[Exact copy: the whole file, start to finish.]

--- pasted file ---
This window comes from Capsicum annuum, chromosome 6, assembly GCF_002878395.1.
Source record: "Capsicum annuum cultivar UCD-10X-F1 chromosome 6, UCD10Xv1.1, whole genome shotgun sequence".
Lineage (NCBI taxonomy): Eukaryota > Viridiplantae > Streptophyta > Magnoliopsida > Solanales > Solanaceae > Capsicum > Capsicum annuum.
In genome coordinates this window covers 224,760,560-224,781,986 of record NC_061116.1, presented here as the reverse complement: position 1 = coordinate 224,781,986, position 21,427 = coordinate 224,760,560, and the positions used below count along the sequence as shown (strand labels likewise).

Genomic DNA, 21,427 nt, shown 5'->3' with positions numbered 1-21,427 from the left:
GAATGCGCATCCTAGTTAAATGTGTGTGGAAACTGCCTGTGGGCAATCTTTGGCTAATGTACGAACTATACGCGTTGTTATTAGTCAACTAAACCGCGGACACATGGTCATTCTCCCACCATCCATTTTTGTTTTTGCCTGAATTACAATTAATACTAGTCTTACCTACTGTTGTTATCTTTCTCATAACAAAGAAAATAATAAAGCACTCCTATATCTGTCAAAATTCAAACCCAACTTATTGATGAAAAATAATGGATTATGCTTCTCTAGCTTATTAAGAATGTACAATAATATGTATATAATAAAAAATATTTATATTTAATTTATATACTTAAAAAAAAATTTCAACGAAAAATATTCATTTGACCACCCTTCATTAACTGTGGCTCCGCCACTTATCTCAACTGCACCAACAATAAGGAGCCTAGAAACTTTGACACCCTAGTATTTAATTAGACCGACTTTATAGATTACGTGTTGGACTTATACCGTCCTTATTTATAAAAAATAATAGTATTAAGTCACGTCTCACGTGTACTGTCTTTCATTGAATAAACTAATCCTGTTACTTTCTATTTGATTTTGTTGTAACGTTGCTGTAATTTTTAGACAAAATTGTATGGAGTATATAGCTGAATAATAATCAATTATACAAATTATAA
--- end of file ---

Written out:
This window comes from Capsicum annuum, chromosome 6, assembly GCF_002878395.1.
Source record: "Capsicum annuum cultivar UCD-10X-F1 chromosome 6, UCD10Xv1.1, whole genome shotgun sequence".
Lineage (NCBI taxonomy): Eukaryota > Viridiplantae > Streptophyta > Magnoliopsida > Solanales > Solanaceae > Capsicum > Capsicum annuum.
In genome coordinates this window covers 224,760,560-224,781,986 of record NC_061116.1, presented here as the reverse complement: position 1 = coordinate 224,781,986, position 21,427 = coordinate 224,760,560, and the positions used below count along the sequence as shown (strand labels likewise).

Genomic DNA, 21,427 nt, shown 5'->3' with positions numbered 1-21,427 from the left:
GAATGCGCATCCTAGTTAAATGTGTGTGGAAACTGCCTGTGGGCAATCTTTGGCTAATGTACGAACTATACGCGTTGTTATTAGTCAACTAAACCGCGGACACATGGTCATTCTCCCACCATCCATTTTTGTTTTTGCCTGAATTACAATTAATACTAGTCTTACCTACTGTTGTTATCTTTCTCATAACAAAGAAAATAATAAAGCACTCCTATATCTGTCAAAATTCAAACCCAACTTATTGATGAAAAATAATGGATTATGCTTCTCTAGCTTATTAAGAATGTACAATAATATGTATATAATAAAAAATATTTATATTTAATTTATATACTTAAAAAAAAATTTCAACGAAAAATATTCATTTGACCACCCTTCATTAACTGTGGCTCCGCCACTTATCTCAACTGCACCAACAATAAGGAGCCTAGAAACTTTGACACCCTAGTATTTAATTAGACCGACTTTATAGATTACGTGTTGGACTTATACCGTCCTTATTTATAAAAAATAATAGTATTAAGTCACGTCTCACGTGTACTGTCTTTCATTGAATAAACTAATCCTGTTACTTTCTATTTGATTTTGTTGTAACGTTGCTGTAATTTTTAGACAAAATTGTATGGAGTATATAGCTGAATAATAATCAATTATACAAATTATAA